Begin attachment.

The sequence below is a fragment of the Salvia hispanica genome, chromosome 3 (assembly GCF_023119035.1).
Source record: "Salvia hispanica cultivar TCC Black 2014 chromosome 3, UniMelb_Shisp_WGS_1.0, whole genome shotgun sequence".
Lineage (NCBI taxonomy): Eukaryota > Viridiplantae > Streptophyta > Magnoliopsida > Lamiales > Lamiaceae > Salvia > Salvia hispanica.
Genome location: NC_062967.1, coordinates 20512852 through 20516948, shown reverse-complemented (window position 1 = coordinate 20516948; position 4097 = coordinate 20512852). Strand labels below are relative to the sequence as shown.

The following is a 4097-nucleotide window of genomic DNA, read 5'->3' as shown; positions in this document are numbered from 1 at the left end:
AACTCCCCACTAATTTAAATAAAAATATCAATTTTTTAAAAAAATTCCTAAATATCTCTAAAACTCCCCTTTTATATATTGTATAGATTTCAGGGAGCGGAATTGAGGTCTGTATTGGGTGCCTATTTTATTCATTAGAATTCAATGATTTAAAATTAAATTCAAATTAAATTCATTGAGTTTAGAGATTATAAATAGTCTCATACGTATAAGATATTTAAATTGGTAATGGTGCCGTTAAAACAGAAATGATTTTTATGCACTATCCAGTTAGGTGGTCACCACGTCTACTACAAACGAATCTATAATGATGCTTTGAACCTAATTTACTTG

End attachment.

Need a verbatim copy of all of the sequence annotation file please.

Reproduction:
The sequence below is a fragment of the Salvia hispanica genome, chromosome 3 (assembly GCF_023119035.1).
Source record: "Salvia hispanica cultivar TCC Black 2014 chromosome 3, UniMelb_Shisp_WGS_1.0, whole genome shotgun sequence".
Lineage (NCBI taxonomy): Eukaryota > Viridiplantae > Streptophyta > Magnoliopsida > Lamiales > Lamiaceae > Salvia > Salvia hispanica.
Genome location: NC_062967.1, coordinates 20512852 through 20516948, shown reverse-complemented (window position 1 = coordinate 20516948; position 4097 = coordinate 20512852). Strand labels below are relative to the sequence as shown.

The following is a 4097-nucleotide window of genomic DNA, read 5'->3' as shown; positions in this document are numbered from 1 at the left end:
AACTCCCCACTAATTTAAATAAAAATATCAATTTTTTAAAAAAATTCCTAAATATCTCTAAAACTCCCCTTTTATATATTGTATAGATTTCAGGGAGCGGAATTGAGGTCTGTATTGGGTGCCTATTTTATTCATTAGAATTCAATGATTTAAAATTAAATTCAAATTAAATTCATTGAGTTTAGAGATTATAAATAGTCTCATACGTATAAGATATTTAAATTGGTAATGGTGCCGTTAAAACAGAAATGATTTTTATGCACTATCCAGTTAGGTGGTCACCACGTCTACTACAAACGAATCTATAATGATGCTTTGAACCTAATTTACTTG